Broadband Acoustic Liner Optimization Study Using Novel Poro-elastic Materials

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Virginia Tech


With the continual challenges associated with reducing aircraft engine noise, there is need for acoustic liner configurations that target broadband performance. This thesis experimentally and analytically investigates passive noise control methods to improve broadband frequency attenuation through various acoustic liner designs. The inclusion of acoustic metamaterials within these liners is examined and optimized. The metamaterials studied consist of resonant and non-resonant materials which include porous foams, microperforated plates (MPP), and embedded aluminum masses. Through finite element analysis, the understanding of the physics behind acoustics as well as aeroacoustics inspire their design. Sensitivity studies on the overall liner shape, facesheet properties, poro-elastic material properties, MPP's, as well as size and placement of embedded masses assist in successfully achieving broadband attenuation. Within the finite element study, an optimization tool will provide additional assistance in quantifying critical system parameters within the designs by minimizing the sum of the transmitted sound intensity over the design frequency bandwidth and hence maximizing attenuation. Broadband frequency absorption and attenuation is successfully achieved within the frequency range of 400-2600 Hz through the design of a varying depth optimized acoustic liner as well as a metamaterial-inspired liner.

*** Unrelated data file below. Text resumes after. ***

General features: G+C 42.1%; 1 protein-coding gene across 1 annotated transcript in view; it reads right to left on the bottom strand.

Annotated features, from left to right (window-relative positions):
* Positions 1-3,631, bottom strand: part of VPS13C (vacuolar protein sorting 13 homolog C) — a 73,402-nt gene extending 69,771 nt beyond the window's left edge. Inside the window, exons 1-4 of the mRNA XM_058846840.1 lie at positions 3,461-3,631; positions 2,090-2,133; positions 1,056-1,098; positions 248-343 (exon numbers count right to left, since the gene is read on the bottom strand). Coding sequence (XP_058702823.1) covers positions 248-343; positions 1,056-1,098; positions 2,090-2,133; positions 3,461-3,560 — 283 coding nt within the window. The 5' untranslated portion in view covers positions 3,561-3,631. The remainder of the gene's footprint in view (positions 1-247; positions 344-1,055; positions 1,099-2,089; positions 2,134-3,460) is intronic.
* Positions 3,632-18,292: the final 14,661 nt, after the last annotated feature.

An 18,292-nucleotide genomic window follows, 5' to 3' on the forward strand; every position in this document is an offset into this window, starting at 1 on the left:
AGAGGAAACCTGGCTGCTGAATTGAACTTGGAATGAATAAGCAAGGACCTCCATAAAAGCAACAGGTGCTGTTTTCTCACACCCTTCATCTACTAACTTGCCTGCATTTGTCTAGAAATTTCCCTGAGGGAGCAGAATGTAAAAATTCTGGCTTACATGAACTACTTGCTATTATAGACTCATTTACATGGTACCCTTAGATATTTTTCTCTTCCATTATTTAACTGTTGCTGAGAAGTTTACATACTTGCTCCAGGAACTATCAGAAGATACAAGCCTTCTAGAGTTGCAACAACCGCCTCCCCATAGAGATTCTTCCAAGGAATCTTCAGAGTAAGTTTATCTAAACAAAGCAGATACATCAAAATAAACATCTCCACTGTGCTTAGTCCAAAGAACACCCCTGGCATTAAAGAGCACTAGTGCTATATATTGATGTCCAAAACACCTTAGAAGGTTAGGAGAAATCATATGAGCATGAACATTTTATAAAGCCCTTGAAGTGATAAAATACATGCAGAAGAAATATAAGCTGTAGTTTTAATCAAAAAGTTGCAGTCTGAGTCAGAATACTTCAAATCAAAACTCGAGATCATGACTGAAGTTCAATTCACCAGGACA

Broadband Acoustic Liners